The Crew: Wild Run Review

Just Waiting For A Mate
Developer: Ivory Tower Publisher: Ubisoft Platform: PS4/Xbox One/PC

The Crew’s second coming brings a new level of fun to open-world America and irons out a few of the game’s previous issues, but in the process a few new concerns emerge

In December of last year (2014) Ubisoft and Ivory Tower released the ambitious Massively Multiplayer Online (MMO) racing game, The Crew. The game, which is set within a scaled-down version of the United States, sees players come together to complete story missions, skill challenges and PvP events. All of these tasks can be completed solo, however in order to extract maximum fun from the experience, it is recommend that you do so in a ‘crew’, a group of up to four players.

The game launched to mixed reviews with most fingers pointing to the dated graphics, poor physics and AI. Thumbs up were given to the game’s story missions and vast open world United States.

Fast-forward just under twelve months and we have the game’s first expansion, Wild Run. In this base game supplement we are introduced to several extreme car specifications such as monster trucks, drifting and dragging. There’s also the ability to purchase and free roam on motorbikes.

Same cities – new look

Move over Spring Break, The Summit is the new place to party

Brand new world

From a technical point-of-view the game received a complete (much needed) graphical overhaul, as well as adding a dynamic weather system. The driving physics also seem to have been given minor improvements. While there is no extension of the story in the Wild Run, there are a few new modes to tide the enthusiasts over for a few more hours. Firstly there are Freedrive challenges and stunts; these include things like driving past fifteen cars without crashing or driving a certain length of road on the right-hand side. Lastly there is the pinnacle of the Wild Run: The Summit, which I’ll get to in a second.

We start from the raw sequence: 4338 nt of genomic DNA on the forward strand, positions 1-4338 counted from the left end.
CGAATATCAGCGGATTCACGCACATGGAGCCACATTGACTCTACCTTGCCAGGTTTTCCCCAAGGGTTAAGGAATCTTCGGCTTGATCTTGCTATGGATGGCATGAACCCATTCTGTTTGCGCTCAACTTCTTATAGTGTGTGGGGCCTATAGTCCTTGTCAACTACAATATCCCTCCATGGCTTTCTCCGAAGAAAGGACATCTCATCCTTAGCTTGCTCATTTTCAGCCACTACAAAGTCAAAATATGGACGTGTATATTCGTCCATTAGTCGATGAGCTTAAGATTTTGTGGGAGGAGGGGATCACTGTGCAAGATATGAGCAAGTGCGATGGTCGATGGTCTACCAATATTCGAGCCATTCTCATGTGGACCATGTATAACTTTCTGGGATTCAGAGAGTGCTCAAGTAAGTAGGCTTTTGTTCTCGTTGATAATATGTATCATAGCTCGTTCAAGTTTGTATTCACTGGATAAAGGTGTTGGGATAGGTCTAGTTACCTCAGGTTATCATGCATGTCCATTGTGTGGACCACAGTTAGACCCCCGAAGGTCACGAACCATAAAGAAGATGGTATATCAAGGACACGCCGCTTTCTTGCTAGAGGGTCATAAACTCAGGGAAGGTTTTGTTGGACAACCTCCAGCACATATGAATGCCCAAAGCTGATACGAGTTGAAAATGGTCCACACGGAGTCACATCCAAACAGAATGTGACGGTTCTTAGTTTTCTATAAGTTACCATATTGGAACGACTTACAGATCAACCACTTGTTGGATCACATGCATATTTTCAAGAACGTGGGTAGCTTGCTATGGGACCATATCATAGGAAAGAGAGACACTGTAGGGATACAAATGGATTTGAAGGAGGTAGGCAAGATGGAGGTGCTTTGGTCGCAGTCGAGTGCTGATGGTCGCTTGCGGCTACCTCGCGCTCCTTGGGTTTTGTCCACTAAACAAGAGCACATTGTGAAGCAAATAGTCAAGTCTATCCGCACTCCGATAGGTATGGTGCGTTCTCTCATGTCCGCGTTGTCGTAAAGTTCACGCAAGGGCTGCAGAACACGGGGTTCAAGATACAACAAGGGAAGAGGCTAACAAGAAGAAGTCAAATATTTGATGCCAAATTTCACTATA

Initially I was sceptical to step back behind the wheel of Ivory Tower’s openworld racer, but in the end my yearning to drive monster trucks (something I haven’t done since my childhood days of playing Monster Truck Madness) got the better of me.

The first improvement I noticed was in the graphics. Ivory Tower must be applauded for going to the lengths they did to overhaul the graphics, while it doesn’t set a new benchmark by any stretch, it at least looks like a current-gen game – something that couldn’t really be said of the original release. The other bonus is that this graphical update is available for all owners of The Crew. The textures look much more detailed up close and the cities exhibit a certain liveliness because of it. The dynamic weather system is really nothing more than rain every now and again (I never came across the supposed hurricanes or thunderstorms), which does alter the car’s handling, but it wasn’t as effective as it could have been.

The handling of the cars in general has improved and while it is still an arcade racer at its crux, it offers a challenge when learning the new car types. The biggest struggle I had was learning the drifting mechanics, especially after recently playing the Need for Speed reboot which was all about the drift. Over the 10-12 hours I spent playing the Wild Run I was never fully able to master the drifting mechanics, whether that was because of skill or my lowish level car parts. I found myself continuously spinning out every couple of corners no matter what speed I was driving at. It made the drifting unsatisfying and instead of grinding to get extra cash to upgrade my drift kit, I focused on the other vehicle types.

Out of all the new vehicle types the monster trucks are the highlight. Recklessly driving around arenas littered with ramps, half-pipes and roller-coaster loops is an abundance of fun, even if they are a bit clunky to handle. The aim was to score as many points in the allotted time frame as possible. Points are scored by getting air-time, performing back and front flips and running into the points coins scattered throughout the arena. Driving the trucks in free roam is slightly less satisfying as the trucks aren’t as dominating as they appear, several times I’d crash into another car hoping to simply go straight over the top of them, however it was like any other vehicle crash.

The drag racing mode is nothing more than a stopgap for those who desire to go as fast as possible. It requires you to burn your tires to a certain level, then accelerate on go and then manually change gears at the right time and if you do all this you will have a faster run than if you don’t. The better the drag specs of your car, the better the time you’ll record. The other event is the Time Trial, which is the only new event that doesn’t require you to purchase a new car kit. Using your performance wheels you’ll hoon around a circuit trying to record the fastest time possible.